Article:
Fluoride has had a bad wrap over the years. Aside from its use in toothpaste and the many benefits which that entails, there is the “dark side” of fluoride that has been used to condemn it as a problematic “chemical” which has been blamed for thyroid complaints, teeth and bone problems and supposedly affecting a nation’s IQ. Of course these are issues which relate to historic instances of too much fluoride in the water supply (and some complaints are still ongoing to this day, in the United States and the UK) which can have an impact on people’s health but fluoride is actually a necessity in daily life.
Not just for toothpaste
Fluoride is in fact used in the water supply to aid in combating tooth decay and although many people visit the dentist for regular checks, many don’t and the local authorities in many areas at home and abroad use fluoride to help contribute to the prevention of tooth decay. Fluoride comes from fluorine which helps protect by remineralisation and although there has been a question mark about how safe fluoride is in larger quantities, the water supply content is generally so low that it performs effectively toward helping fight tooth decay.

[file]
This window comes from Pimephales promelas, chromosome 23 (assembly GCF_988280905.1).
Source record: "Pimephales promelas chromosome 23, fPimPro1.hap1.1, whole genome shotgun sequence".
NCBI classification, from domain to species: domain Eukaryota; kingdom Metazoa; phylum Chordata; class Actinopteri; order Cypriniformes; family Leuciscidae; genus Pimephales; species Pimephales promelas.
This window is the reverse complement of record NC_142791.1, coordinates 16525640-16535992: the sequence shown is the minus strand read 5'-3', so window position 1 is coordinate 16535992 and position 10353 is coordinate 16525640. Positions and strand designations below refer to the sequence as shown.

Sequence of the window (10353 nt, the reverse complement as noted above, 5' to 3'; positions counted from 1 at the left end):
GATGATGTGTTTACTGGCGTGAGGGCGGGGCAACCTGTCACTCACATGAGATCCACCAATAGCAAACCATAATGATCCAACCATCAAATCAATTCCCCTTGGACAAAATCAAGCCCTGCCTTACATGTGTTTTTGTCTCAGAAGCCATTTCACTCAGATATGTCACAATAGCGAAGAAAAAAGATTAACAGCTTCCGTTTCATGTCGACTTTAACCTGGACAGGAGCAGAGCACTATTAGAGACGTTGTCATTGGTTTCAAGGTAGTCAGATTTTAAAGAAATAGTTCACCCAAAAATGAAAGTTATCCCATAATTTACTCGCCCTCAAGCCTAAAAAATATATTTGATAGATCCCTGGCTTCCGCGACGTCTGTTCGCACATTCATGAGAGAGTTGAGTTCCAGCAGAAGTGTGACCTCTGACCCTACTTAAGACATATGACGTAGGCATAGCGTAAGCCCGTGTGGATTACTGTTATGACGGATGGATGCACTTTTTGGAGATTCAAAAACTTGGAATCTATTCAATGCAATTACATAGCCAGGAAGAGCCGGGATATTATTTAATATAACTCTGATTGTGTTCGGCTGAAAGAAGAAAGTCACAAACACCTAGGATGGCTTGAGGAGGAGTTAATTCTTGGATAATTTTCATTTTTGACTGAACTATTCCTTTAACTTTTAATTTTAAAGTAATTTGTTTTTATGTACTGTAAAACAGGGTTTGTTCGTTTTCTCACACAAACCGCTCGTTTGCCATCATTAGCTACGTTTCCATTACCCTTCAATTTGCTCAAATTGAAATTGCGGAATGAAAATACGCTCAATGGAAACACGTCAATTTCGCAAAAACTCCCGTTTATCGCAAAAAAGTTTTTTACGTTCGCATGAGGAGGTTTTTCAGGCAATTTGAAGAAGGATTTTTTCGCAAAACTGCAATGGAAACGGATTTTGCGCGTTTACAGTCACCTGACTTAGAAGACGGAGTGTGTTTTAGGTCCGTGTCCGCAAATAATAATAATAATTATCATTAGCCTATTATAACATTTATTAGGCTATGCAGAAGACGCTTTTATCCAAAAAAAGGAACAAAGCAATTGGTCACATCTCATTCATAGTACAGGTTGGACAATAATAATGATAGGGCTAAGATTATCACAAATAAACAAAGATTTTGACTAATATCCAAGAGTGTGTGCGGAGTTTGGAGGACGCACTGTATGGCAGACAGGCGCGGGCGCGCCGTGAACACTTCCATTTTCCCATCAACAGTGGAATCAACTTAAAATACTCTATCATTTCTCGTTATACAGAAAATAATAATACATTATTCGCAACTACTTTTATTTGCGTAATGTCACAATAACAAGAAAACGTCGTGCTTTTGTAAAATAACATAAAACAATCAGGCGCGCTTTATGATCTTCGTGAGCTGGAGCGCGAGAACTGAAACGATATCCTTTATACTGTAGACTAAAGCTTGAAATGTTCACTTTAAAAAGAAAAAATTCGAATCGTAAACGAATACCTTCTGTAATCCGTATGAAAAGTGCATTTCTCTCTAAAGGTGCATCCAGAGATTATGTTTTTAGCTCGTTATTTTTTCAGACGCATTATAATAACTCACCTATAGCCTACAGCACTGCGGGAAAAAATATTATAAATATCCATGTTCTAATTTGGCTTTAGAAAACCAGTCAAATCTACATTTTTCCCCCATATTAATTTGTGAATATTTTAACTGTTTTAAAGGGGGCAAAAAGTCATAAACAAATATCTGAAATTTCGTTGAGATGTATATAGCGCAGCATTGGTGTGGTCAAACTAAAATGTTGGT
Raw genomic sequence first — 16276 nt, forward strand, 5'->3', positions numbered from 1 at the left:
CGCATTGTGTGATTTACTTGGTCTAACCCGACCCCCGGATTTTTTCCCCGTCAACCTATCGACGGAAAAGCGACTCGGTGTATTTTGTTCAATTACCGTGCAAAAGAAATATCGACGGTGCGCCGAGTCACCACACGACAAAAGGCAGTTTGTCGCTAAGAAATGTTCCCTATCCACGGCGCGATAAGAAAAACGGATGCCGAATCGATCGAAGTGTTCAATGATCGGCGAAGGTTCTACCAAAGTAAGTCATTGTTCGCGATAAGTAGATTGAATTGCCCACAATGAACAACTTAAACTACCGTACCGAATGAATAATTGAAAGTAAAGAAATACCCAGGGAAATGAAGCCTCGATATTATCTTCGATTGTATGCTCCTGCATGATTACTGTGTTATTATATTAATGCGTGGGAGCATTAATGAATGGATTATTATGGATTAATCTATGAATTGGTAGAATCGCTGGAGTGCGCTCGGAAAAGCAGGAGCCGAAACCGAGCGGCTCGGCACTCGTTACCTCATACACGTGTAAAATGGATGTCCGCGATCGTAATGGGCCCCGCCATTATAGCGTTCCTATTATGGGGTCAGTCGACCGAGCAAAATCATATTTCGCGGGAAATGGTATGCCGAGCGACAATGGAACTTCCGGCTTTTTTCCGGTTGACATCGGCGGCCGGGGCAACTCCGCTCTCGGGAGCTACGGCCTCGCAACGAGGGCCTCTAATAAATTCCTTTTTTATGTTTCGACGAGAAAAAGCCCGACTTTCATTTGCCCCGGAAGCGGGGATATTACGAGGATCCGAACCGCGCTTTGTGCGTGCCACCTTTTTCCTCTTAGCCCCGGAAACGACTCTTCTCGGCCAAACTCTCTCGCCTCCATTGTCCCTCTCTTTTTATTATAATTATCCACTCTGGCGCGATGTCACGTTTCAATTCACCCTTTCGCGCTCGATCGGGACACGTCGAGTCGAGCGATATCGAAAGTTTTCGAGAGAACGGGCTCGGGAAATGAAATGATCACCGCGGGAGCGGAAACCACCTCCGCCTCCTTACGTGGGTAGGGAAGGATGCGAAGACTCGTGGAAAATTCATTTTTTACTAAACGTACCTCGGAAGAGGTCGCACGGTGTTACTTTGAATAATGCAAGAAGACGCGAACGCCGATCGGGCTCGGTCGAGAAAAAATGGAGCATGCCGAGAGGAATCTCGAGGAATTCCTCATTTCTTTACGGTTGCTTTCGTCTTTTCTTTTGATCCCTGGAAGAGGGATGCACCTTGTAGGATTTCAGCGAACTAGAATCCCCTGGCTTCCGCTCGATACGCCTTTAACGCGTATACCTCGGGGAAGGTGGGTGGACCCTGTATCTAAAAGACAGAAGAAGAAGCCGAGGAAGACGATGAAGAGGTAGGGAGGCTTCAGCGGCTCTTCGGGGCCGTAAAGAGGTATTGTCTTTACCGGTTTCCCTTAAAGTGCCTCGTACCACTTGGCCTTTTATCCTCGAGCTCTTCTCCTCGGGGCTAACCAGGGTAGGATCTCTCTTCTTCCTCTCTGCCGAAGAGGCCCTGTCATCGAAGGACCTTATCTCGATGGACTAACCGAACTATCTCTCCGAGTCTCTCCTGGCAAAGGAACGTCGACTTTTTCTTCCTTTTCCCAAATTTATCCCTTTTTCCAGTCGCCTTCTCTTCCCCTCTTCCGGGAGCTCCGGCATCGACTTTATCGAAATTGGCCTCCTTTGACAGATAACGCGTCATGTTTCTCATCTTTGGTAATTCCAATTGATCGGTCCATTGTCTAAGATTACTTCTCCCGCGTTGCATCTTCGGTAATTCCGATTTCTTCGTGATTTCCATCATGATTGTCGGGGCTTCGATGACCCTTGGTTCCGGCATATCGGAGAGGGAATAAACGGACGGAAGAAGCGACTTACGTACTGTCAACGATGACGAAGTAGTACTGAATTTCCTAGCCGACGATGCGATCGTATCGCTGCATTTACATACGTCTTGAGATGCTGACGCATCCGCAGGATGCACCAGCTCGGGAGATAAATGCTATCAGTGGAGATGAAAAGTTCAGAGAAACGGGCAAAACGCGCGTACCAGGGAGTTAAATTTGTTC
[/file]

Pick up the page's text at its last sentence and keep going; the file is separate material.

Fluoride is also used in mouth wash and supplements but it’s best known for its use in toothpaste. Among those benefits, it is also used in pesticides, cleaning agents and imaging scans for medical tests.
How much is too much?
Too much fluoride can be detrimental to your health but only small quantities are used in water supplies and the same goes for toothpaste, which contains enough for effective protection and helps strengthen enamel and bones by binding to the hydroxyapatite (the phosphate in enamel) and creates another material which is harder wearing against decay, called fluorapatite.
The known health risks are dental fluorosis, skeletal fluorosis, thyroid problems and even obesity. There’s also a train of thought that intelligence can be affected by too much fluoride, however, this is debatable and never been proven to a satisfactory level. Other effects include osteoporosis and hypertension but again, the amount you would need to consume would be significantly more than what is used in water or certainly any well-known toothpastes.
It is also present in many foods and the water supply, including:
These are just some of the foods that already contain fluorides and help toward protecting our teeth. By using fluoride in the water this is a great way of distributing a beneficial substance in bulk of which much of it would actually be used for washing produce and drinking.
Fluoride – Benefit or Hindrance?
There’s no doubt fluoride can be dangerous in large quantities but as with many things, moderation is the key and sometimes chemicals and even inorganic resources can be used for benefit.
Toothpaste is recommended because it protects our teeth but this is primarily because of the fluoride used in it. It’s actually recommended to use toothpaste for babies and toddlers with low levels of fluoride in because of the effects at such a young age but there’s no denying that this substance is effective at preventing decay and helping protect adults from cavities and strengthening enamel. Without it we’d have a lot more trips to the dentist.